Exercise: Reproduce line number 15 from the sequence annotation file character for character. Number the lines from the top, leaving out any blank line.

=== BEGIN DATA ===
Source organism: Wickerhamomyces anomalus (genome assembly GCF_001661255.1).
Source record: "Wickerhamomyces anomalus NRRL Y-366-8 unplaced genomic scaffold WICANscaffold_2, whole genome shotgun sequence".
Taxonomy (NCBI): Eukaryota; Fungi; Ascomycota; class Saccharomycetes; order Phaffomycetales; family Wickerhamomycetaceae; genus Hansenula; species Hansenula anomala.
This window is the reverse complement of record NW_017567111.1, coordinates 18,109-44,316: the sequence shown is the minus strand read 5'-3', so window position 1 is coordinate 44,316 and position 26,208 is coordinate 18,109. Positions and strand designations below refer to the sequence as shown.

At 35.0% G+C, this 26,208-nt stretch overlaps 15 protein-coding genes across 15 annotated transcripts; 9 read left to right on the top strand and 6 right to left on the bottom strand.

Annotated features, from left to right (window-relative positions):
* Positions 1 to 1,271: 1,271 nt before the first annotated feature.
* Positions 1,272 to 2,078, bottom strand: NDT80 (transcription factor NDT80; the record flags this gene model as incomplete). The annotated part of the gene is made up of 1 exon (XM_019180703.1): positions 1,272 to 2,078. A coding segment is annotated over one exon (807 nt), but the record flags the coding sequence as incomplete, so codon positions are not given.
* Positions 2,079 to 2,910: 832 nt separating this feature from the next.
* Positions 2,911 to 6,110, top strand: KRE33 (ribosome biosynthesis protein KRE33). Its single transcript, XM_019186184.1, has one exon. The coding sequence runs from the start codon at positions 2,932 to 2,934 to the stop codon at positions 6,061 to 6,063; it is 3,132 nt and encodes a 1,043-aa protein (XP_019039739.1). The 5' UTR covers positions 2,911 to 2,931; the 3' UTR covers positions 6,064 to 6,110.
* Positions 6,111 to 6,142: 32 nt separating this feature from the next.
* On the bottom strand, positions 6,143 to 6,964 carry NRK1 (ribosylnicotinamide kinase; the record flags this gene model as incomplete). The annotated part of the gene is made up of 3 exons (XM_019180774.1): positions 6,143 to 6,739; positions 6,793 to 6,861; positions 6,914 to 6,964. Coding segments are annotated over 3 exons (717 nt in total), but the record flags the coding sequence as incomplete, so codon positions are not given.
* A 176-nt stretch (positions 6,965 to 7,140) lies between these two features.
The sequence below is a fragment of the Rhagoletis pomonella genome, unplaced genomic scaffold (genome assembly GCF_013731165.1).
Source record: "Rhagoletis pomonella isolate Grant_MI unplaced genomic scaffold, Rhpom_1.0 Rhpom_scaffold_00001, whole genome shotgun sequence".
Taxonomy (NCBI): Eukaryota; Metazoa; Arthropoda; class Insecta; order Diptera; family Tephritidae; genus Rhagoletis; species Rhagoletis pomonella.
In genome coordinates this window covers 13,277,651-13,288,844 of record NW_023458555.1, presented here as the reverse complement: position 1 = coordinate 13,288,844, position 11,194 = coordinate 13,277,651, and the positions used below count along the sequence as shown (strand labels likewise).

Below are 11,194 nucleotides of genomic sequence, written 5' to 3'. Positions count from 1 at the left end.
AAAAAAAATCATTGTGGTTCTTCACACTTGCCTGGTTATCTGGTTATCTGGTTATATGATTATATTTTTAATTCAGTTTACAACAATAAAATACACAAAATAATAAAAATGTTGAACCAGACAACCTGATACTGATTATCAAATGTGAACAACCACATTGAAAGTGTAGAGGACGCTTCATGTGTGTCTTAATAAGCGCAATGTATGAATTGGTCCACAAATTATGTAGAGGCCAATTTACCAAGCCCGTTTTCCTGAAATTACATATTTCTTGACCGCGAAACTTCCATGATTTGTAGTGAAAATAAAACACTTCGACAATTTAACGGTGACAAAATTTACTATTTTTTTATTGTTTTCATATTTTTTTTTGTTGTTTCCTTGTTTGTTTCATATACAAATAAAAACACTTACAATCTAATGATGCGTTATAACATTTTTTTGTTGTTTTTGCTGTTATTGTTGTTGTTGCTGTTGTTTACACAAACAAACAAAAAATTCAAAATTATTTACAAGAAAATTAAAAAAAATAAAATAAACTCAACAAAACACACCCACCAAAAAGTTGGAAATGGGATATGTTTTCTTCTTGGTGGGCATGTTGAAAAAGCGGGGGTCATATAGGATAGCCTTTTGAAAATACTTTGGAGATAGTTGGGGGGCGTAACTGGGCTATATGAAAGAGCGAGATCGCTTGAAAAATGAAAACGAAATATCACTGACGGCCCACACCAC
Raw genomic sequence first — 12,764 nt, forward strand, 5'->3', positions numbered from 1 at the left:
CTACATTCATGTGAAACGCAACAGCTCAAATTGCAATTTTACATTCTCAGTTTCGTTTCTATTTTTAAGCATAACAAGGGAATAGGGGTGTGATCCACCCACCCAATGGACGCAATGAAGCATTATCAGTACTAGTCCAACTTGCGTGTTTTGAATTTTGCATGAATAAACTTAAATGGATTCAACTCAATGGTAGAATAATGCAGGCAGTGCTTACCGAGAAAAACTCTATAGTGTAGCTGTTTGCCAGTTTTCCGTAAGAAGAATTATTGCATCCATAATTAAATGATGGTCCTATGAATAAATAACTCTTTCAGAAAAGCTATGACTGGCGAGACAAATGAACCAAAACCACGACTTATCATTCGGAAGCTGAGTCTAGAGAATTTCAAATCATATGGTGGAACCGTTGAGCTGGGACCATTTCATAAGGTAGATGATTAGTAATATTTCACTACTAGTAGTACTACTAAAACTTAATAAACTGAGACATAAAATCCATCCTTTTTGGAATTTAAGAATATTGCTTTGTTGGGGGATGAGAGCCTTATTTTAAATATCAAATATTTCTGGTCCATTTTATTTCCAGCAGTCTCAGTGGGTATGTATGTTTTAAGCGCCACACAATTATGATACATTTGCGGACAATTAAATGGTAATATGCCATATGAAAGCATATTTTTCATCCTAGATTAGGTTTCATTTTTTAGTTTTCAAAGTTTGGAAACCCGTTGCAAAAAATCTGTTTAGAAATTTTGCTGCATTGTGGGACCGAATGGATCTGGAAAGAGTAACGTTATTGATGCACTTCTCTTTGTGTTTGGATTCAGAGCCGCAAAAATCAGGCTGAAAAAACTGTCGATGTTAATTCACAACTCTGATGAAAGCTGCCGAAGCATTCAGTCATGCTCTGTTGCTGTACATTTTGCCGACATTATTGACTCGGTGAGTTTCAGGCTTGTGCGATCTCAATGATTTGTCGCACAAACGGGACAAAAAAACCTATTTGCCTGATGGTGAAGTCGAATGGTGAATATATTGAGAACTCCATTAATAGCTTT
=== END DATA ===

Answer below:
Source record: "Rhagoletis pomonella isolate Grant_MI unplaced genomic scaffold, Rhpom_1.0 Rhpom_scaffold_00001, whole genome shotgun sequence".